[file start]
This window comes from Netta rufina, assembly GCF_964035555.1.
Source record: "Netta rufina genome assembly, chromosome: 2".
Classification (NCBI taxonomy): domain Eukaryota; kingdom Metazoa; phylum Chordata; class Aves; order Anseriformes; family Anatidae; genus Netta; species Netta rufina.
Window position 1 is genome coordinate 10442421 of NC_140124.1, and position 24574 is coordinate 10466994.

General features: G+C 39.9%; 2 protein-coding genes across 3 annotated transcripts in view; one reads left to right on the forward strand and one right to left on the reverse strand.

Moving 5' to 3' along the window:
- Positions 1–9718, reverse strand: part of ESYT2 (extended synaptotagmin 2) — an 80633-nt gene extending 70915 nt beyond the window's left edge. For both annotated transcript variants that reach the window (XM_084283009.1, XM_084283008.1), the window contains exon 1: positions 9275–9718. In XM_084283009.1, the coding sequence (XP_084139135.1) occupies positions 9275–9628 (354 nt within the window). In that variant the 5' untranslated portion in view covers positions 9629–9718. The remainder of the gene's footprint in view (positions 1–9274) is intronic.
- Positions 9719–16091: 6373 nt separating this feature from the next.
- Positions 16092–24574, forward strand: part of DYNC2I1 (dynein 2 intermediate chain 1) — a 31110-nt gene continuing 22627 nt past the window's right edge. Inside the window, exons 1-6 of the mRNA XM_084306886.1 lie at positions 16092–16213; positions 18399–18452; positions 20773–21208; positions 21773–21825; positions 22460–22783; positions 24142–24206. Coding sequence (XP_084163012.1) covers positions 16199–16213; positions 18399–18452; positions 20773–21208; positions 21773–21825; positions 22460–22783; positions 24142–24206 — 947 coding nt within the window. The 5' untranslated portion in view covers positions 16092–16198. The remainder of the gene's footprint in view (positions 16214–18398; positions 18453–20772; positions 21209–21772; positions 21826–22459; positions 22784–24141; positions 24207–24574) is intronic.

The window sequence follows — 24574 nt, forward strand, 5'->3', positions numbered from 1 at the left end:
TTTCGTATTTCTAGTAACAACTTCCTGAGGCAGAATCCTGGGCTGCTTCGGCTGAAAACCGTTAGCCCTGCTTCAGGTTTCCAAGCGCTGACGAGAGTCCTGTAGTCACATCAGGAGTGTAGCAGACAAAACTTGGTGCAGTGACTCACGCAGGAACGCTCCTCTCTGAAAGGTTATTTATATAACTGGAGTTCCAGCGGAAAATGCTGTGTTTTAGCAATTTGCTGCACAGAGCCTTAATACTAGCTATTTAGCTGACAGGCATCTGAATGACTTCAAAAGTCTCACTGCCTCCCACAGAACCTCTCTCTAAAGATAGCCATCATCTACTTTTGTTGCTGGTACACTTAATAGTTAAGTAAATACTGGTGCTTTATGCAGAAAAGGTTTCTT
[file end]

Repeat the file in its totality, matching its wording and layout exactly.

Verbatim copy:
This window comes from Netta rufina, assembly GCF_964035555.1.
Source record: "Netta rufina genome assembly, chromosome: 2".
Classification (NCBI taxonomy): domain Eukaryota; kingdom Metazoa; phylum Chordata; class Aves; order Anseriformes; family Anatidae; genus Netta; species Netta rufina.
Window position 1 is genome coordinate 10442421 of NC_140124.1, and position 24574 is coordinate 10466994.

General features: G+C 39.9%; 2 protein-coding genes across 3 annotated transcripts in view; one reads left to right on the forward strand and one right to left on the reverse strand.

Moving 5' to 3' along the window:
- Positions 1–9718, reverse strand: part of ESYT2 (extended synaptotagmin 2) — an 80633-nt gene extending 70915 nt beyond the window's left edge. For both annotated transcript variants that reach the window (XM_084283009.1, XM_084283008.1), the window contains exon 1: positions 9275–9718. In XM_084283009.1, the coding sequence (XP_084139135.1) occupies positions 9275–9628 (354 nt within the window). In that variant the 5' untranslated portion in view covers positions 9629–9718. The remainder of the gene's footprint in view (positions 1–9274) is intronic.
- Positions 9719–16091: 6373 nt separating this feature from the next.
- Positions 16092–24574, forward strand: part of DYNC2I1 (dynein 2 intermediate chain 1) — a 31110-nt gene continuing 22627 nt past the window's right edge. Inside the window, exons 1-6 of the mRNA XM_084306886.1 lie at positions 16092–16213; positions 18399–18452; positions 20773–21208; positions 21773–21825; positions 22460–22783; positions 24142–24206. Coding sequence (XP_084163012.1) covers positions 16199–16213; positions 18399–18452; positions 20773–21208; positions 21773–21825; positions 22460–22783; positions 24142–24206 — 947 coding nt within the window. The 5' untranslated portion in view covers positions 16092–16198. The remainder of the gene's footprint in view (positions 16214–18398; positions 18453–20772; positions 21209–21772; positions 21826–22459; positions 22784–24141; positions 24207–24574) is intronic.

The window sequence follows — 24574 nt, forward strand, 5'->3', positions numbered from 1 at the left end:
TTTCGTATTTCTAGTAACAACTTCCTGAGGCAGAATCCTGGGCTGCTTCGGCTGAAAACCGTTAGCCCTGCTTCAGGTTTCCAAGCGCTGACGAGAGTCCTGTAGTCACATCAGGAGTGTAGCAGACAAAACTTGGTGCAGTGACTCACGCAGGAACGCTCCTCTCTGAAAGGTTATTTATATAACTGGAGTTCCAGCGGAAAATGCTGTGTTTTAGCAATTTGCTGCACAGAGCCTTAATACTAGCTATTTAGCTGACAGGCATCTGAATGACTTCAAAAGTCTCACTGCCTCCCACAGAACCTCTCTCTAAAGATAGCCATCATCTACTTTTGTTGCTGGTACACTTAATAGTTAAGTAAATACTGGTGCTTTATGCAGAAAAGGTTTCTT